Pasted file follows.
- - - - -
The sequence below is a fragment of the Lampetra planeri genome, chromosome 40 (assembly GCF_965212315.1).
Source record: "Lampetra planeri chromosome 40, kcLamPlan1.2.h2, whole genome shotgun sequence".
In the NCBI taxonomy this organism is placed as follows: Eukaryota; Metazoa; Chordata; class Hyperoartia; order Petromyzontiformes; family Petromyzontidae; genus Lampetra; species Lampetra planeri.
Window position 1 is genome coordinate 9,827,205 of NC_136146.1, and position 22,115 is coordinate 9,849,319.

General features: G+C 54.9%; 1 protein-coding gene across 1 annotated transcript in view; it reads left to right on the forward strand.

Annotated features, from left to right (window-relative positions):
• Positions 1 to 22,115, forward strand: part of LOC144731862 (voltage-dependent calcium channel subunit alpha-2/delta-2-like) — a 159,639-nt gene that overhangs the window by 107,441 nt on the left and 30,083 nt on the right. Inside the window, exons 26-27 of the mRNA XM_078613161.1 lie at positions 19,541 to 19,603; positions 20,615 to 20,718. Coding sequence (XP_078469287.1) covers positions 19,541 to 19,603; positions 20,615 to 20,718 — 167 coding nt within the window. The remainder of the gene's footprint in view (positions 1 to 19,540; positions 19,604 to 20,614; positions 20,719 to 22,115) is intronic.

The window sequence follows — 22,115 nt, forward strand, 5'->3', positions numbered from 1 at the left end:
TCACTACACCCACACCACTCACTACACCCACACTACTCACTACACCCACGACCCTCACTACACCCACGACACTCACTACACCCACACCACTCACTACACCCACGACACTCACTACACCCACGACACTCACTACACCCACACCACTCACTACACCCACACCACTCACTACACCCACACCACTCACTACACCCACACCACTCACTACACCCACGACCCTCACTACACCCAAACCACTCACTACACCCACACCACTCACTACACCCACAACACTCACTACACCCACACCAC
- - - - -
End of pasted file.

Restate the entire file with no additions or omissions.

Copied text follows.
The sequence below is a fragment of the Lampetra planeri genome, chromosome 40 (assembly GCF_965212315.1).
Source record: "Lampetra planeri chromosome 40, kcLamPlan1.2.h2, whole genome shotgun sequence".
In the NCBI taxonomy this organism is placed as follows: Eukaryota; Metazoa; Chordata; class Hyperoartia; order Petromyzontiformes; family Petromyzontidae; genus Lampetra; species Lampetra planeri.
Window position 1 is genome coordinate 9,827,205 of NC_136146.1, and position 22,115 is coordinate 9,849,319.

General features: G+C 54.9%; 1 protein-coding gene across 1 annotated transcript in view; it reads left to right on the forward strand.

Annotated features, from left to right (window-relative positions):
• Positions 1 to 22,115, forward strand: part of LOC144731862 (voltage-dependent calcium channel subunit alpha-2/delta-2-like) — a 159,639-nt gene that overhangs the window by 107,441 nt on the left and 30,083 nt on the right. Inside the window, exons 26-27 of the mRNA XM_078613161.1 lie at positions 19,541 to 19,603; positions 20,615 to 20,718. Coding sequence (XP_078469287.1) covers positions 19,541 to 19,603; positions 20,615 to 20,718 — 167 coding nt within the window. The remainder of the gene's footprint in view (positions 1 to 19,540; positions 19,604 to 20,614; positions 20,719 to 22,115) is intronic.

The window sequence follows — 22,115 nt, forward strand, 5'->3', positions numbered from 1 at the left end:
TCACTACACCCACACCACTCACTACACCCACACTACTCACTACACCCACGACCCTCACTACACCCACGACACTCACTACACCCACACCACTCACTACACCCACGACACTCACTACACCCACGACACTCACTACACCCACACCACTCACTACACCCACACCACTCACTACACCCACACCACTCACTACACCCACACCACTCACTACACCCACGACCCTCACTACACCCAAACCACTCACTACACCCACACCACTCACTACACCCACAACACTCACTACACCCACACCAC